International student Liyu An, a native of Dalian, China (population six million), has adapted well to her new home in Burlington, Vt. (population 40,000). "It's a very nice town," she says about one of America's most highly ranked cities. "Even though it's small, it has everything a student needs."
So does the local university.
Given Liyu's dreams of being a doctor, in fact, she's close to ideally situated at the University of Vermont. Within weeks of starting school, the Honors College biology major was assisting a prominent faculty member in her research lab, a critical requirement for med school, and has worked in two other faculty labs since. "That would never happen" at a Chinese university, she says — or at most American ones.
Liyu, a sophomore, also plans to take advantage of the university's on-campus medical school, ranked 6th by U.S. News & World Report for primary care, by applying to UVM's pre-med physician-mentoring program.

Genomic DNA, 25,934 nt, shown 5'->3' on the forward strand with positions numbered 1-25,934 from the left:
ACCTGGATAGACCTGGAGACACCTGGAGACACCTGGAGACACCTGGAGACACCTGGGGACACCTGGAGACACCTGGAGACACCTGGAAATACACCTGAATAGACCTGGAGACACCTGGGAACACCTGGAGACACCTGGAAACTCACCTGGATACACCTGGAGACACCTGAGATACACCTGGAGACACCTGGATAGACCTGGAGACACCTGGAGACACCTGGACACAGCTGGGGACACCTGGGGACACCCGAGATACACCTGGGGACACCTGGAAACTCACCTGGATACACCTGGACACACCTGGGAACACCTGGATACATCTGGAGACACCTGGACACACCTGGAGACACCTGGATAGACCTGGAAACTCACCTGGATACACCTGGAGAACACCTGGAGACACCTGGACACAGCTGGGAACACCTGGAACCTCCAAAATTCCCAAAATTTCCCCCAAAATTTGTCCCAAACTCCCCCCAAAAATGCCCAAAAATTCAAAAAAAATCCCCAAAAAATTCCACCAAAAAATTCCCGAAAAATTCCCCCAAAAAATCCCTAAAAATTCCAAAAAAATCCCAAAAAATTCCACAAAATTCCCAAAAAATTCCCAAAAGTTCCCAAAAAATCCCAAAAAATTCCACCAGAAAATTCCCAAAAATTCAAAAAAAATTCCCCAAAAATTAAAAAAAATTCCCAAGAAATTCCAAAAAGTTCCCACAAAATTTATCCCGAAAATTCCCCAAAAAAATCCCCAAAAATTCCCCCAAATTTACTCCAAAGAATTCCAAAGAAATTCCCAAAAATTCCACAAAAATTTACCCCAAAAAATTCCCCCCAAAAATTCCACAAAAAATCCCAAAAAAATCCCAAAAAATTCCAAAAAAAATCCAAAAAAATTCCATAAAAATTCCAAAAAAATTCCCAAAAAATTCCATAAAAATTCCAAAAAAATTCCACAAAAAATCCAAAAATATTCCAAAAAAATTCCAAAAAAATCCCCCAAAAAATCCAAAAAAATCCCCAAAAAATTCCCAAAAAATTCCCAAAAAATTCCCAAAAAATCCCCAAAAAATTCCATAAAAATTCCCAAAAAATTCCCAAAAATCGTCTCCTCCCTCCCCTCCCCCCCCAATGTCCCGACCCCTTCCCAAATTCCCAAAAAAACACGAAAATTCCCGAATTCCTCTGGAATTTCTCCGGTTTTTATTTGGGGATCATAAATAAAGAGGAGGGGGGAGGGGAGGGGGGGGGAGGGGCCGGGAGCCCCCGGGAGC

While her math and science courses have come easy so far (she's avoided the most rigorous while getting used to English language textbooks), others were challenging, especially first semester.
An Honors College humanities course, for instance, required her to write a paper a week, exposing flaws in Liyu's writing. But her professor went out of his way to help, working with her on her rough drafts and finding her a writing tutor. "That's how my writing greatly improved," she says.
Although many families in China want to send their children to study in America, most aren't aware of the breadth of higher education here, Liyu says. "They only know Harvard and Stanford."
That's a shame, she says, since the U.S. boasts many other fine schools. If they only knew: "students at Harvard and UVM have the same resources," she says.